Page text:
The average truck driver visiting Mytee Products in Aurora, Ohio is looking for cargo control supplies like chains, straps, and tarps. That driver knows all too well how important cargo control is to his/her livelihood. Fail to protect the cargo and he/she is likely to have trouble lining up future loads. But there are other things at stake. There are legal implications to cargo control for both driver and motor carrier.

To start with, proper cargo control is not optional. It is mandated by both federal and state laws. Regulations require flatbed drivers to secure cargo using a variety of equipment that will prevent said cargo from shifting and/or falling off a trailer in transit. Moreover, federal and state regulations are by no means ambiguous.

Federal regulations go so far as to spell out just how many tie-downs a truck driver must use. The regulations discuss the use of bulkheads, anchor points, blocks, and more. If a flatbed trucker doesn’t understand cargo control from a regulatory standpoint, it’s not due to a lack of available information.

Who Is Responsible for What?

Confusion within the cargo control arena might be due to a misunderstanding of who is responsible for what. Mytee Products explains that truck drivers are routinely told that they are ultimately responsible for the security of their cargo. That is mostly true. However, drivers are not the only ones held accountable in the event of an accident relating to insecure cargo.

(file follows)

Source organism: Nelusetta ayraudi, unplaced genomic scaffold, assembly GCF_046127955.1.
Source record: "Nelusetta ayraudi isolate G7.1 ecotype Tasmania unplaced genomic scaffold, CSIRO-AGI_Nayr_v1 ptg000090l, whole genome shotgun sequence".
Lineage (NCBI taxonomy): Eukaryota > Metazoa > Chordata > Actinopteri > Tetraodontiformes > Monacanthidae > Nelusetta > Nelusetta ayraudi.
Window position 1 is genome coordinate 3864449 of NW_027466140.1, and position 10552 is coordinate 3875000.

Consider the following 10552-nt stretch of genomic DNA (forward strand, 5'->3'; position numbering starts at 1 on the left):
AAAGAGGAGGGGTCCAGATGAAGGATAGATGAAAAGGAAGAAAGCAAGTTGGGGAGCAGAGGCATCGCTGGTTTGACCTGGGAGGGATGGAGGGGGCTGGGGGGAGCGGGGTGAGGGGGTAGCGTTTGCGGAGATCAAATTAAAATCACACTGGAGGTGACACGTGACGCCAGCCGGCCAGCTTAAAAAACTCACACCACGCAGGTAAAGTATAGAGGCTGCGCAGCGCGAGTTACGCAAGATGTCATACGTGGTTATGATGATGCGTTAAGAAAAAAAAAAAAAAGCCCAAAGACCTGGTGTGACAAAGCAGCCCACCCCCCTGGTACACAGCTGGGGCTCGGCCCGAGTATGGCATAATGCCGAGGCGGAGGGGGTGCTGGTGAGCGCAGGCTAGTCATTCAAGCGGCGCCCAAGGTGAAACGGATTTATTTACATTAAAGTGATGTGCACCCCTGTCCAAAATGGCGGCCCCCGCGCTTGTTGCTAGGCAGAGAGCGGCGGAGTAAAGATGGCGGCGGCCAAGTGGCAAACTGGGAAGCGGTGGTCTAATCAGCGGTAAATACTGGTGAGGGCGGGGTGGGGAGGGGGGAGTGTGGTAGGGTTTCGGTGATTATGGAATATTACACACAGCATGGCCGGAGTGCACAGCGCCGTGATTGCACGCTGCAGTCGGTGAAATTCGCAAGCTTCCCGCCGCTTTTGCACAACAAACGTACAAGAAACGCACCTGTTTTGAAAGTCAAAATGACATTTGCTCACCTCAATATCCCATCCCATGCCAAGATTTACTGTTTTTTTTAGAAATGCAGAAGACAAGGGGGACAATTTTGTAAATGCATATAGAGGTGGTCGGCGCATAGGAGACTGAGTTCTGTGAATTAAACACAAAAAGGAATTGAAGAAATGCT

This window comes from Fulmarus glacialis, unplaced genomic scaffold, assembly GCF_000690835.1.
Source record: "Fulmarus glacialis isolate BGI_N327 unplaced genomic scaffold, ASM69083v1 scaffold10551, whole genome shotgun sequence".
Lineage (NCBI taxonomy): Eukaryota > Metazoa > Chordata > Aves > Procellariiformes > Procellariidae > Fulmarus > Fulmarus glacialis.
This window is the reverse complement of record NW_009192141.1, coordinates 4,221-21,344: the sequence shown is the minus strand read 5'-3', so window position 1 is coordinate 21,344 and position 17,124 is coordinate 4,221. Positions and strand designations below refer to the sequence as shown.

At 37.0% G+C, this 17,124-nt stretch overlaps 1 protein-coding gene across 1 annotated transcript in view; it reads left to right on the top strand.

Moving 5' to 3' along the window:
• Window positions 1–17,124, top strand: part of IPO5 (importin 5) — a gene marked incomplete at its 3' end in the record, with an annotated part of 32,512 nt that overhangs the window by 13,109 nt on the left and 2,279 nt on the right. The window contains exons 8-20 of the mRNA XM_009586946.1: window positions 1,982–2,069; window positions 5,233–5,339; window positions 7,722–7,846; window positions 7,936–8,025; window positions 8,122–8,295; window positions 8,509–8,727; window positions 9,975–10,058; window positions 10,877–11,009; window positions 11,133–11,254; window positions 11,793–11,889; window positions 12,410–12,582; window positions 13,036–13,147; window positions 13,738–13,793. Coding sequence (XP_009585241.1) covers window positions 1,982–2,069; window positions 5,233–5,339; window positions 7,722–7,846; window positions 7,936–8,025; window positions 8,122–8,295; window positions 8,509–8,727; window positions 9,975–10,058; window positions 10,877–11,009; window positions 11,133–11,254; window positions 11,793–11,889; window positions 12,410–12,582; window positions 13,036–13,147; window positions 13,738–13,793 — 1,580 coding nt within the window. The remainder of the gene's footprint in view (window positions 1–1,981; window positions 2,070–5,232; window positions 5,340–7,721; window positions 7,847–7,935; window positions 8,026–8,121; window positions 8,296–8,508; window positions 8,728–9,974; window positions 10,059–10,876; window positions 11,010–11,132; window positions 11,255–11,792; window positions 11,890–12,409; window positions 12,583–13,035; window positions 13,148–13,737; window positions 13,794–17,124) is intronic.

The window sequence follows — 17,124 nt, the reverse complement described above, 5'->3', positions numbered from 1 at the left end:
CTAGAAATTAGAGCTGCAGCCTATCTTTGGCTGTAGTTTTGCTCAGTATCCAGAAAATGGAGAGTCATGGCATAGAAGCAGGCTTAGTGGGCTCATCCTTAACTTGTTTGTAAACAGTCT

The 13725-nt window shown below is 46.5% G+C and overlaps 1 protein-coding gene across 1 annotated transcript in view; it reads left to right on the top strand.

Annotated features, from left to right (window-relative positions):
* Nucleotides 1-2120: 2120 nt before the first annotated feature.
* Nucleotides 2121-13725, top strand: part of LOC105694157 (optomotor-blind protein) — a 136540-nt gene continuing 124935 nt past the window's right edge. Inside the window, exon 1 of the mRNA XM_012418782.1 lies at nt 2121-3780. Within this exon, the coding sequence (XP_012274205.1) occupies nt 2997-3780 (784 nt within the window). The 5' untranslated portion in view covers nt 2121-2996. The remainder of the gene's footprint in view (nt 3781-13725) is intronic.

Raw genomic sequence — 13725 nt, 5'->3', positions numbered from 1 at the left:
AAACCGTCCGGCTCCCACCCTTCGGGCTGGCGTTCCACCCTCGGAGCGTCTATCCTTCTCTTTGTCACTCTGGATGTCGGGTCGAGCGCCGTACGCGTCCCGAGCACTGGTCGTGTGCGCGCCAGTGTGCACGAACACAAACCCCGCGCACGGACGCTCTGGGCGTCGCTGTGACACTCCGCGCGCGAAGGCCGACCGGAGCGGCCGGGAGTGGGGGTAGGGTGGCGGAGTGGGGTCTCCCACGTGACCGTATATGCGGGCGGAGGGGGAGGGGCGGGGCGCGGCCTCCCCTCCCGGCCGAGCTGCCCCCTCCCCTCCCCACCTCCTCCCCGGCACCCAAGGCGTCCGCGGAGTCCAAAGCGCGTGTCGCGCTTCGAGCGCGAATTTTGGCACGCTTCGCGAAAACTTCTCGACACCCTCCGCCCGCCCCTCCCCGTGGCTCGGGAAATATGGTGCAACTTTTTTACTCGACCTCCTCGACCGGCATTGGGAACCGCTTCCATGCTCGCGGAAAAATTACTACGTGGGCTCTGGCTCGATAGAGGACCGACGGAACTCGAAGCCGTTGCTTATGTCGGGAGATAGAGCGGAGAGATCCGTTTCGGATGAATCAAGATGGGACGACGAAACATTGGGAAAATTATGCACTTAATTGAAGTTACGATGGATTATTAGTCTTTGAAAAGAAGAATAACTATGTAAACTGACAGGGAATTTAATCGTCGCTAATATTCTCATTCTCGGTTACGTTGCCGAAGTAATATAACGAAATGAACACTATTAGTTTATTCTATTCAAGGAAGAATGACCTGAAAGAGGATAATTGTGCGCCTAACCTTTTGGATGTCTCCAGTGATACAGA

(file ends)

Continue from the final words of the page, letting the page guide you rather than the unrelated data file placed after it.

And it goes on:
According to a Virginia attorney featured on the Lawyers.com website, truck drivers are not expected to be intimately familiar with every detail of trailer loading and securing. They are expected to conduct detailed inspections to determine that they are satisfied with their rigs and loads before starting a trip. But there are others with responsibilities as well.

The attorney explains that motor carriers and shippers sometimes use specialist loading contractors. Drivers expect those contractors to know what they are doing. They expect loading personnel to properly balance loads; they expect them to load trailers in the best way possible for cargo control purposes. If an accident occurs as a result of poor loading, the loading contractor can be held liable.

Even motor carriers bear some legal responsibility for cargo control. Regulations prevent carriers from forcing drivers to carry loads they do not believe are safe. If a carrier compels a driver to take that load anyway, through coercion or any other means, the company could be held liable in the event of an accident.

Knowledge and Routine Inspections

So how does a truck driver protect him/herself against legal liability? By doing what the law requires him or her to do. It starts with having a working knowledge of cargo control regulations. Such regulations should be part of every flatbed driver’s training. Moreover, training should be ongoing. Even the most experienced truck drivers can use refresher training from time to time.

Regulatory knowledge and training are the lead-in to the routine inspections that drivers are required to carry out. In addition to looking at their rigs (tires, lights, etc.) drivers are required to inspect their loads to make sure everything is safe and secure. They must inspect before departure. They must stop and inspect again within the first 50 miles and then at regular intervals thereafter.

Cargo control is about highway safety first and foremost. But for the truck driver, there are also legal implications to worry about; implications that should not be ignored. Failing to do what the law requires could have devastating effects on a truck driver following a cargo-related accident.

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